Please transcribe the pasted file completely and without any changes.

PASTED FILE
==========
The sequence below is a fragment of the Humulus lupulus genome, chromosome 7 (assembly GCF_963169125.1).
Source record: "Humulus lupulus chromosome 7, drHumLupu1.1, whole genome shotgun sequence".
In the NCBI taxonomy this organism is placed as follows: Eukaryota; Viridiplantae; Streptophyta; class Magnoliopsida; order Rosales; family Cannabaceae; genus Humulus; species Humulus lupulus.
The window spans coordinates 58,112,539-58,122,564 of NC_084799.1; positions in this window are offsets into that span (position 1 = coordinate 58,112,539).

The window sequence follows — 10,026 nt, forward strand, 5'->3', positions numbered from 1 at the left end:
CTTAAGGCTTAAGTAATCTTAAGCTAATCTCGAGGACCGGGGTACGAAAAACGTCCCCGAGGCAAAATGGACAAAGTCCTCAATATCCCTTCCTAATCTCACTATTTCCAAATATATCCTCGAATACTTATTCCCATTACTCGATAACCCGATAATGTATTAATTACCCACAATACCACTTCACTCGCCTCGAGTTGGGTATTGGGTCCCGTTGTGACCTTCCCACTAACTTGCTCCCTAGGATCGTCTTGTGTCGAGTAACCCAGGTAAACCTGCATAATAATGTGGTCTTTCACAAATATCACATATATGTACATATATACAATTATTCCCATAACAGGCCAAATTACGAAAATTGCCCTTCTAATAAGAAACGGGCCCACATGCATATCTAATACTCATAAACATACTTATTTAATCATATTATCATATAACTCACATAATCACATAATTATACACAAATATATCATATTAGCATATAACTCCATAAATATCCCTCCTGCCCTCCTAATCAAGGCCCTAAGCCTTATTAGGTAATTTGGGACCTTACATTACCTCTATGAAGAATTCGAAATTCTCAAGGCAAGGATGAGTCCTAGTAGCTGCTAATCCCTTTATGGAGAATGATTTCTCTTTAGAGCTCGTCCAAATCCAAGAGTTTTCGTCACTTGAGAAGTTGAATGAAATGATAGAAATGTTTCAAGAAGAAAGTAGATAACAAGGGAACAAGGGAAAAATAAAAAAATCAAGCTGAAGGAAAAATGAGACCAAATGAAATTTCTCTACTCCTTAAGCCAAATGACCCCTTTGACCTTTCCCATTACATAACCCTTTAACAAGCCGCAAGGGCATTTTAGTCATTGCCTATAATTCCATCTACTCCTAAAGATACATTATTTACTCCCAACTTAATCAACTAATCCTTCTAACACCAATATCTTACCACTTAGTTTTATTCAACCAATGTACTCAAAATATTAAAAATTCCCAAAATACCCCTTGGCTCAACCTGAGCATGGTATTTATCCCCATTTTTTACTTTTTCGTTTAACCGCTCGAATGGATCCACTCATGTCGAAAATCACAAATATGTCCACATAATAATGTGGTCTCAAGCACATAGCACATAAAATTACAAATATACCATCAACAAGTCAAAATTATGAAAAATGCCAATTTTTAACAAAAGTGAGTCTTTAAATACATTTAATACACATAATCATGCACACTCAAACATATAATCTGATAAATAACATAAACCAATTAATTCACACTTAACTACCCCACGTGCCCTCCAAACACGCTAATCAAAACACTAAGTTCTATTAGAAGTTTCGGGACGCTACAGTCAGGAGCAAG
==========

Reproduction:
The sequence below is a fragment of the Humulus lupulus genome, chromosome 7 (assembly GCF_963169125.1).
Source record: "Humulus lupulus chromosome 7, drHumLupu1.1, whole genome shotgun sequence".
In the NCBI taxonomy this organism is placed as follows: Eukaryota; Viridiplantae; Streptophyta; class Magnoliopsida; order Rosales; family Cannabaceae; genus Humulus; species Humulus lupulus.
The window spans coordinates 58,112,539-58,122,564 of NC_084799.1; positions in this window are offsets into that span (position 1 = coordinate 58,112,539).

The window sequence follows — 10,026 nt, forward strand, 5'->3', positions numbered from 1 at the left end:
CTTAAGGCTTAAGTAATCTTAAGCTAATCTCGAGGACCGGGGTACGAAAAACGTCCCCGAGGCAAAATGGACAAAGTCCTCAATATCCCTTCCTAATCTCACTATTTCCAAATATATCCTCGAATACTTATTCCCATTACTCGATAACCCGATAATGTATTAATTACCCACAATACCACTTCACTCGCCTCGAGTTGGGTATTGGGTCCCGTTGTGACCTTCCCACTAACTTGCTCCCTAGGATCGTCTTGTGTCGAGTAACCCAGGTAAACCTGCATAATAATGTGGTCTTTCACAAATATCACATATATGTACATATATACAATTATTCCCATAACAGGCCAAATTACGAAAATTGCCCTTCTAATAAGAAACGGGCCCACATGCATATCTAATACTCATAAACATACTTATTTAATCATATTATCATATAACTCACATAATCACATAATTATACACAAATATATCATATTAGCATATAACTCCATAAATATCCCTCCTGCCCTCCTAATCAAGGCCCTAAGCCTTATTAGGTAATTTGGGACCTTACATTACCTCTATGAAGAATTCGAAATTCTCAAGGCAAGGATGAGTCCTAGTAGCTGCTAATCCCTTTATGGAGAATGATTTCTCTTTAGAGCTCGTCCAAATCCAAGAGTTTTCGTCACTTGAGAAGTTGAATGAAATGATAGAAATGTTTCAAGAAGAAAGTAGATAACAAGGGAACAAGGGAAAAATAAAAAAATCAAGCTGAAGGAAAAATGAGACCAAATGAAATTTCTCTACTCCTTAAGCCAAATGACCCCTTTGACCTTTCCCATTACATAACCCTTTAACAAGCCGCAAGGGCATTTTAGTCATTGCCTATAATTCCATCTACTCCTAAAGATACATTATTTACTCCCAACTTAATCAACTAATCCTTCTAACACCAATATCTTACCACTTAGTTTTATTCAACCAATGTACTCAAAATATTAAAAATTCCCAAAATACCCCTTGGCTCAACCTGAGCATGGTATTTATCCCCATTTTTTACTTTTTCGTTTAACCGCTCGAATGGATCCACTCATGTCGAAAATCACAAATATGTCCACATAATAATGTGGTCTCAAGCACATAGCACATAAAATTACAAATATACCATCAACAAGTCAAAATTATGAAAAATGCCAATTTTTAACAAAAGTGAGTCTTTAAATACATTTAATACACATAATCATGCACACTCAAACATATAATCTGATAAATAACATAAACCAATTAATTCACACTTAACTACCCCACGTGCCCTCCAAACACGCTAATCAAAACACTAAGTTCTATTAGAAGTTTCGGGACGCTACAGTCAGGAGCAAG